TRW deviates from Lean principles by deploying software from Activplant Corp., of
TRW’s rationale for using the software is to make the Lean philosophy even leaner. “The software is instantaneous,” explains Hansen. “It polls every cycle at each station in the line. It would take forever for someone to stand out there and watch every cycle at every station and capture the same level of detail.”
Consider the advantages that it gave a Six Sigma team assigned the task of boosting the productivity and reducing the scrap rates of one of the plant’s manufacturing lines. The team used Activplant to study the downtime and production rates at each station and to analyze the flow through the line. Engineers were able to determine whether the low rates were due to downtime at the station or to starvation caused by a process flow problem.
“We found that both were the case,” reports Hansen. “Using the theory of constraints, we found that one station was a bottleneck and couldn’t keep up with the others.” The team’s solution was to split the automated station into two manual processes, a move that decreased the complexity of the station and created capacity. The 85 percent uptime rose to 97 percent, and the 90-piece/hour production rate increased to 119 pieces/hour.
As the experience of TRW and the other companies shows, a good continuous improvement plan combines both philosophies, not either Lean or Six Sigma. “We’ve seen organizations get stuck in unproductive discussions about whether they should do Lean or Six Sigma,” says Jamie Flinchbaugh, of the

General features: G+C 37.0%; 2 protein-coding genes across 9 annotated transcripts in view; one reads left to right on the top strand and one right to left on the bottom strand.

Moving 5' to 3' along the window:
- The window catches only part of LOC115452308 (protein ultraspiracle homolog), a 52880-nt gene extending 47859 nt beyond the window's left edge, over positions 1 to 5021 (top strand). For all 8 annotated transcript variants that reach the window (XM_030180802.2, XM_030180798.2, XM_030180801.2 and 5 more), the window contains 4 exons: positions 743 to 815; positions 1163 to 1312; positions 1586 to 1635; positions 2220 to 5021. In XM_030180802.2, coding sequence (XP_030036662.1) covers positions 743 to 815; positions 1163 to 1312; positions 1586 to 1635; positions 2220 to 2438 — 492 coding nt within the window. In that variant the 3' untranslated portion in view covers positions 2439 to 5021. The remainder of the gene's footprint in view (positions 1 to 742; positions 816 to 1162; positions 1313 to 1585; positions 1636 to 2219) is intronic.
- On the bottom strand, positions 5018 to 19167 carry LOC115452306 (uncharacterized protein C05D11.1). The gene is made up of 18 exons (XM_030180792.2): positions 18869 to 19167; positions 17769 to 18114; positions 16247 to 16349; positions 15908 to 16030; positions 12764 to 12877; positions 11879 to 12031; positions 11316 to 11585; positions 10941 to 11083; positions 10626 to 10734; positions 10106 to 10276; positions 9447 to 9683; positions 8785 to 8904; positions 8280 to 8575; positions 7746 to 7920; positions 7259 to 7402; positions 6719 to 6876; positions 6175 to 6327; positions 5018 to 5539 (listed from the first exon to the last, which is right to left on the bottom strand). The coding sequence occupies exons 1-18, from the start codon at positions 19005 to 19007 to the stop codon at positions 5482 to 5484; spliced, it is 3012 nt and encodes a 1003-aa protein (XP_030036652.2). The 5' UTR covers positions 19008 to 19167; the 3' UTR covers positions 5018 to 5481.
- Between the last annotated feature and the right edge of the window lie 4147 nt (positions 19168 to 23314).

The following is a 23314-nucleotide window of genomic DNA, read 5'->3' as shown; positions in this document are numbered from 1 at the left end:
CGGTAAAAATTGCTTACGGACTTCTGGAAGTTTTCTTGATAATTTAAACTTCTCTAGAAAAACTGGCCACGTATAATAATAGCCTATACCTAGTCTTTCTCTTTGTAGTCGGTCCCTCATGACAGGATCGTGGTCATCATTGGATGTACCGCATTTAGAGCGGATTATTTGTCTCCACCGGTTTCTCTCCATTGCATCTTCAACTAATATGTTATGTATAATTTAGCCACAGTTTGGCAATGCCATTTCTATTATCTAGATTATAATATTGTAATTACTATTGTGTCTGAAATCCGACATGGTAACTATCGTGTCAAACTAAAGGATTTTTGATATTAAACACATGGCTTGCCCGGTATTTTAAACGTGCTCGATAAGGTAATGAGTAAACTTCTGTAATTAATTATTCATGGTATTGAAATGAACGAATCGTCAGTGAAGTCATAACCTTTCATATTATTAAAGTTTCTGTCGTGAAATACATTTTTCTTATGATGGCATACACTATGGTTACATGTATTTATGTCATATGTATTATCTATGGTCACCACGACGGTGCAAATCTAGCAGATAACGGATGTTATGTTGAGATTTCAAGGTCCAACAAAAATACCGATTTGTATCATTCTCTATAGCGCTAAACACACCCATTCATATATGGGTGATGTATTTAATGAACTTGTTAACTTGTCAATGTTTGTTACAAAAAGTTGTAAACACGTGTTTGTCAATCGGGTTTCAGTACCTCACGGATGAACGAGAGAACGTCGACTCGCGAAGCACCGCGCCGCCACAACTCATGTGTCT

In some organizations that use both philosophies, he also has witnessed debates over whether to categorize a particular project as either Lean or Six Sigma. “What really matters is that the plant gets the improvements it needs,” says Flinchbaugh. “So there has to be one plan, not a Lean plan, a Six Sigma plan, and a business plan.”
This single plan will vary from company to company, but it should contain some similar elements. “Six Sigma provides a structured method for solving problems, but Lean is really about running the business, about everything from planning your strategy to planning your day,” explains Flinchbaugh.
All for one
Whatever the plan looks like, one of its elements should be incentives that support the overall goal, not just one part of the organization. Tying the incentives to the overall goals avoids situations in which one group’s success comes at the expense of another’s. The purchasing czar for an automaker, for example, might be able to reduce a program’s cost by picking suppliers solely because they are the lowest cost, but not necessarily the highest quality. “He will meet his objectives and walk away with a bonus, but manufacturing will be slammed,” notes Laurie Felax, managing director of Stout Risius Ross Inc., a financial and operations advisory firm in
Rather than getting rid of people, Lean and Six Sigma events should concentrate on eliminating wasted effort and increasing the employees’ contribution to value-added activities. These philosophies stabilize the job demand and optimize the process. Lean improves efficiency by eliminating wasteful motions and activities, and Six Sigma reduces variability by eliminating the unexpected and abnormal. ”
For more information, search keywords “Lean Six Sigma,” “Lean Manufacturing” and “Six Sigma” at www.automationworld.com}.